Green took over the Kansas City Schools in 2012 after the district lost accreditation. The DeKalb school board is expected to announce his candidacy at a press conference Wednesday night. The board will have to wait 14 days before offering him a contract.
The DeKalb County School Board has fired PROACT, the firm that was leading its superintendent search. PROACT’s CEO was embroiled in a controversy over allegedly using racial slurs in emails while he was dean of a Chicago high school. The FBI is also investigating a PROACT subsidiary, also run by its CEO.
The public safety chief in a metro Atlanta school system says one of the school board members still hasn't undergone a national background check that's required for employees.
Board member Stan Jester said he received a background check from Dunwoody and DeKalb County Police. Jester has said that he believes undergoing the school system's background check would be a conflict of interest, since he oversees the system as a board member.
WSB-TV reports that because of the dispute, Jester has not received a paycheck from the district and has not been issued an employee badge.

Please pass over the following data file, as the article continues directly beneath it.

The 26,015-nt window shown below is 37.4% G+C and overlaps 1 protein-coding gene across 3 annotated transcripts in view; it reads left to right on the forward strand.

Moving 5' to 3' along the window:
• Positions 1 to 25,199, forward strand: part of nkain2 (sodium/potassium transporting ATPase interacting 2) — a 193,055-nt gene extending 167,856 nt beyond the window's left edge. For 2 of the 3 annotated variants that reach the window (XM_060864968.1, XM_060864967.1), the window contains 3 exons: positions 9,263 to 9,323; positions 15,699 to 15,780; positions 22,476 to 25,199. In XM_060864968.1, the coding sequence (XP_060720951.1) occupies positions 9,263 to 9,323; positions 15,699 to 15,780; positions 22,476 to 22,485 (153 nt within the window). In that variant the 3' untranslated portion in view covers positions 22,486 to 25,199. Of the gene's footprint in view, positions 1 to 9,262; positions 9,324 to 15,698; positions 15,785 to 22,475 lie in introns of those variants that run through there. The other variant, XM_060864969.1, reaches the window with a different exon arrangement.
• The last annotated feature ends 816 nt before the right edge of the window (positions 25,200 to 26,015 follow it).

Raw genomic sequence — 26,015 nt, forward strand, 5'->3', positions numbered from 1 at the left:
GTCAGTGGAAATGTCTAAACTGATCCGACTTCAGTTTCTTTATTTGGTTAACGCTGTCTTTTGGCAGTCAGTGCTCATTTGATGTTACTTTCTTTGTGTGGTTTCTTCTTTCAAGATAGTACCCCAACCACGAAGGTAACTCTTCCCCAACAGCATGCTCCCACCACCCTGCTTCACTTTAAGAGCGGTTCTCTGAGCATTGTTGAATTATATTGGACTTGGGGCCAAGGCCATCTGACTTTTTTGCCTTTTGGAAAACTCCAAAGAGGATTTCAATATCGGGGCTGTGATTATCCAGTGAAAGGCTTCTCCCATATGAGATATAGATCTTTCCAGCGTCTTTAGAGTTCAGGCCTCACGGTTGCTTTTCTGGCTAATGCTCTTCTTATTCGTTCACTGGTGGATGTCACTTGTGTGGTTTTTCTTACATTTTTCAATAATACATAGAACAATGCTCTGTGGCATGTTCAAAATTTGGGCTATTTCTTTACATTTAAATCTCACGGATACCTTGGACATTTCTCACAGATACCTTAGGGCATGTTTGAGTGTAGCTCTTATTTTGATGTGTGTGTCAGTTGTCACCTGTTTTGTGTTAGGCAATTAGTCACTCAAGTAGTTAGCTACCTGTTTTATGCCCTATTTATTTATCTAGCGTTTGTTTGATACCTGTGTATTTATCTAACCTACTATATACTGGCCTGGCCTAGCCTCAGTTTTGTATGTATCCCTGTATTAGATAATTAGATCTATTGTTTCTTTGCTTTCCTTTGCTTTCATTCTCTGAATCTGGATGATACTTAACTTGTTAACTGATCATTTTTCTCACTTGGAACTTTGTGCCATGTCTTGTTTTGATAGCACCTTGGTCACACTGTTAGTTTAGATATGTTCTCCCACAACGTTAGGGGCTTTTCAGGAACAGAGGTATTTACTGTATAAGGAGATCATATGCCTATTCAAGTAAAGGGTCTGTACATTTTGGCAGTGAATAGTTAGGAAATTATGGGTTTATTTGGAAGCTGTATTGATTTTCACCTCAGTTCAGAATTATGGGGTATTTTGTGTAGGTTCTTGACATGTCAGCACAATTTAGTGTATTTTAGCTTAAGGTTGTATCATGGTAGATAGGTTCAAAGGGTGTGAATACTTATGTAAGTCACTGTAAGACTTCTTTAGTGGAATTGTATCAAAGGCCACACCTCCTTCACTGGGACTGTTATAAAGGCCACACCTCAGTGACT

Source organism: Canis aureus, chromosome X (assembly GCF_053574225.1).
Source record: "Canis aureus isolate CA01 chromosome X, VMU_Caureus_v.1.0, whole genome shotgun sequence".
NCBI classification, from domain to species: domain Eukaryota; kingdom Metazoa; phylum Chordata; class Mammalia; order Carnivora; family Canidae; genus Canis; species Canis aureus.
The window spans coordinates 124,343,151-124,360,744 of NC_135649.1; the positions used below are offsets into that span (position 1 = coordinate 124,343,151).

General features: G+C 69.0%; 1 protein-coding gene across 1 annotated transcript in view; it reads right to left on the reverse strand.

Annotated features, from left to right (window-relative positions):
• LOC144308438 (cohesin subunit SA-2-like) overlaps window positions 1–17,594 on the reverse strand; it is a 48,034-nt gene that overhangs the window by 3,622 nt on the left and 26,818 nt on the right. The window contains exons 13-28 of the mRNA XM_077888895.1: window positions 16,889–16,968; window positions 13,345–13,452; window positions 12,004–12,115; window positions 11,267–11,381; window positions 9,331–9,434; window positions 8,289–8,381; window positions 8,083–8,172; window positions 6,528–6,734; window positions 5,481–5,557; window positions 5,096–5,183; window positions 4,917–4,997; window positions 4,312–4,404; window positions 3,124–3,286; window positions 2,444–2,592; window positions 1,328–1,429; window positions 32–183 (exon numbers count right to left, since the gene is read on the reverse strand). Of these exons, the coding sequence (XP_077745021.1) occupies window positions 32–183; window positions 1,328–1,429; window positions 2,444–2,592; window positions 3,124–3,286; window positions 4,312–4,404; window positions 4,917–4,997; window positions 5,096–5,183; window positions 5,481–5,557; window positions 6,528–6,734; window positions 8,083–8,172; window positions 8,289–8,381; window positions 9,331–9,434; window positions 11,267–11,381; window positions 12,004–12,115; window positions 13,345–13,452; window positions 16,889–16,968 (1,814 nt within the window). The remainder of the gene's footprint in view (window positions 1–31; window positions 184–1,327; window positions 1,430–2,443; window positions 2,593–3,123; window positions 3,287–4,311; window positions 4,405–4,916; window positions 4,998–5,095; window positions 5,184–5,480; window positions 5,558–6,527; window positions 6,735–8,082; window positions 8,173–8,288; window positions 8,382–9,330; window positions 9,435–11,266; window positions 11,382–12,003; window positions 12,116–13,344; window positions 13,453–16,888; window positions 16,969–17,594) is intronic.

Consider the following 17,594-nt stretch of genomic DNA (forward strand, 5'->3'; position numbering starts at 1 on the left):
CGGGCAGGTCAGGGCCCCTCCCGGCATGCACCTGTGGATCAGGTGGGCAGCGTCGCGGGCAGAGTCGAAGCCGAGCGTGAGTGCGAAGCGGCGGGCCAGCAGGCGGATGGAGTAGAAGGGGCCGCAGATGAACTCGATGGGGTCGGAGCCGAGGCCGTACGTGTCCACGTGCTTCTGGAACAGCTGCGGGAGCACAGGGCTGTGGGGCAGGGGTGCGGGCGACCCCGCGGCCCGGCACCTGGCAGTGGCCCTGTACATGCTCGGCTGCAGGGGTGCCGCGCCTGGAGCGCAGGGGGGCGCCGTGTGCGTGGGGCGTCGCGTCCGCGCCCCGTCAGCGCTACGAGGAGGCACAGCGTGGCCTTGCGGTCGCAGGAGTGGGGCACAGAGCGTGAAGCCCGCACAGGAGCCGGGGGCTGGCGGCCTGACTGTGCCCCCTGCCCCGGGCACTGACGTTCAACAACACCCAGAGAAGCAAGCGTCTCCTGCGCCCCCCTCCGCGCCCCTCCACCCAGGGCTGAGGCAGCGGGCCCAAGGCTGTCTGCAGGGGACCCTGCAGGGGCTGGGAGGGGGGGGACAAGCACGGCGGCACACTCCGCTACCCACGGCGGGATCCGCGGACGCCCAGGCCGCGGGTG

Some metro Atlanta school districts are updating their health policies to include guidelines for the Ebola virus. Some districts, like DeKalb and Cobb, announced this week students from Ebola-affected countries won’t be able to enroll until the superintendent approves their medical documents. Cobb schools spokesperson Kyler Post says it’s a proactive move.
Hundreds of immigrant children and their families spent the night outside the DeKalb Schools’ International Welcome Center last week. Parents apparently thought if they didn’t register their children for school last week they wouldn’t be admitted to school this year. But DeKalb Schools Spokesperson Quinn Hudson told WABE the district is accommodating all 21,000 students.
The DeKalb school board race will be critical for the community and the metro Atlanta region. DeKalb has the third-largest school district in the state. School and county leaders have urged residents to invest in the contest.
A DeKalb County Superior Court judge recently rejected a plea deal involving former DeKalb Superintendent Crawford Lewis. The County District Attorney charged Lewis and two others with racketeering. Judge Cynthia Becker’s decision means the case may not end any time soon.
The deal allowed Lewis to plead guilty to a lesser misdemeanor charge in exchange for testifying against co-defendants Pat Reid and her ex-husband, Tony Pope. Lewis would also receive 12 months’ probation instead of jail time.
The Supreme Court of Georgia unanimously upheld a 2010 state law authorizing Gov. Nathan Deal to suspend six members of the DeKalb County school board. Former DeKalb County school board chair Eugene Walker challenged the constitutionality of the law in federal court. Federal Judge Richard W. Story asked the state's High Court to determine whether the statute complies with the Constitution.